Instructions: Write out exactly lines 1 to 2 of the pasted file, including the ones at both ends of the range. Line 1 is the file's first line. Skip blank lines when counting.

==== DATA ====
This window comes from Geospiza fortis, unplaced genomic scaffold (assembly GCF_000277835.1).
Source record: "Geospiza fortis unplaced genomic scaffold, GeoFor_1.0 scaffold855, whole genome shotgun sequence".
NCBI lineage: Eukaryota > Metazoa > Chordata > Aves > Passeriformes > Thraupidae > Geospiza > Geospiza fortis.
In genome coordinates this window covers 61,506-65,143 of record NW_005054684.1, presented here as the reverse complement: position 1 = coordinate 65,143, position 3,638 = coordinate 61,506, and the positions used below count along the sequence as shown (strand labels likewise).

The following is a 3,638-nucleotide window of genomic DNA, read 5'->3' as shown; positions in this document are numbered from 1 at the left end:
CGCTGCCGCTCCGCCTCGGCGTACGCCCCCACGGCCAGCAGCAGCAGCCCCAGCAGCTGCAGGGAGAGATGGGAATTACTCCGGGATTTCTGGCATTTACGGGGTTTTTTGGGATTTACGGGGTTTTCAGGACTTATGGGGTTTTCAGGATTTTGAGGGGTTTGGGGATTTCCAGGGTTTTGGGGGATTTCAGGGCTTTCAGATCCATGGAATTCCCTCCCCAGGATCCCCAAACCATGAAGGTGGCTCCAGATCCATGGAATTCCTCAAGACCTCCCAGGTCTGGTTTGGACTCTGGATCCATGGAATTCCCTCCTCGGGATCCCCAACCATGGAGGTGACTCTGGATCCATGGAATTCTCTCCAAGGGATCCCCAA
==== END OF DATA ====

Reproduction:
This window comes from Geospiza fortis, unplaced genomic scaffold (assembly GCF_000277835.1).
Source record: "Geospiza fortis unplaced genomic scaffold, GeoFor_1.0 scaffold855, whole genome shotgun sequence".